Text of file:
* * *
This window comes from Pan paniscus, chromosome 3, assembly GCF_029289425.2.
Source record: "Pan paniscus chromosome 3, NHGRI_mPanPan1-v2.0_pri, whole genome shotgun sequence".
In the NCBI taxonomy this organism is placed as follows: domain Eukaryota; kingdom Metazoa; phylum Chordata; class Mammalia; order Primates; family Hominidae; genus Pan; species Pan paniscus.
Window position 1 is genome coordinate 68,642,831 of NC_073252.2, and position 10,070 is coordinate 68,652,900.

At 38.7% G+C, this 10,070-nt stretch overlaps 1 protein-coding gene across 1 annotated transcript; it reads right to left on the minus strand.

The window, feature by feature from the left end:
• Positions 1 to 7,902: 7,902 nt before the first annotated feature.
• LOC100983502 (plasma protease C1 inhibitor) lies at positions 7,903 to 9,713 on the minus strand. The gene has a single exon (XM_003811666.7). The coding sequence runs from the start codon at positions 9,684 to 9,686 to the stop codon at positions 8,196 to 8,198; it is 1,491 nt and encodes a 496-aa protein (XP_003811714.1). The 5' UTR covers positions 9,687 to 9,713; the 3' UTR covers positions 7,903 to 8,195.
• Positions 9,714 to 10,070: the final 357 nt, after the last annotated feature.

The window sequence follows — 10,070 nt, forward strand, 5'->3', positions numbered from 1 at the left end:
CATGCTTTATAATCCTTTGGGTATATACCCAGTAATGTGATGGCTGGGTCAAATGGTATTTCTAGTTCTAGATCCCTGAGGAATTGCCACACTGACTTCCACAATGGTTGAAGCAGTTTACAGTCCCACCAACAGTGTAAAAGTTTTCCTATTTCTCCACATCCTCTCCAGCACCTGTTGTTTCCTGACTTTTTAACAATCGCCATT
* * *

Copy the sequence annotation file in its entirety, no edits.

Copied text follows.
This window comes from Pan paniscus, chromosome 3, assembly GCF_029289425.2.
Source record: "Pan paniscus chromosome 3, NHGRI_mPanPan1-v2.0_pri, whole genome shotgun sequence".
In the NCBI taxonomy this organism is placed as follows: domain Eukaryota; kingdom Metazoa; phylum Chordata; class Mammalia; order Primates; family Hominidae; genus Pan; species Pan paniscus.
Window position 1 is genome coordinate 68,642,831 of NC_073252.2, and position 10,070 is coordinate 68,652,900.

At 38.7% G+C, this 10,070-nt stretch overlaps 1 protein-coding gene across 1 annotated transcript; it reads right to left on the minus strand.

The window, feature by feature from the left end:
• Positions 1 to 7,902: 7,902 nt before the first annotated feature.
• LOC100983502 (plasma protease C1 inhibitor) lies at positions 7,903 to 9,713 on the minus strand. The gene has a single exon (XM_003811666.7). The coding sequence runs from the start codon at positions 9,684 to 9,686 to the stop codon at positions 8,196 to 8,198; it is 1,491 nt and encodes a 496-aa protein (XP_003811714.1). The 5' UTR covers positions 9,687 to 9,713; the 3' UTR covers positions 7,903 to 8,195.
• Positions 9,714 to 10,070: the final 357 nt, after the last annotated feature.

The window sequence follows — 10,070 nt, forward strand, 5'->3', positions numbered from 1 at the left end:
CATGCTTTATAATCCTTTGGGTATATACCCAGTAATGTGATGGCTGGGTCAAATGGTATTTCTAGTTCTAGATCCCTGAGGAATTGCCACACTGACTTCCACAATGGTTGAAGCAGTTTACAGTCCCACCAACAGTGTAAAAGTTTTCCTATTTCTCCACATCCTCTCCAGCACCTGTTGTTTCCTGACTTTTTAACAATCGCCATT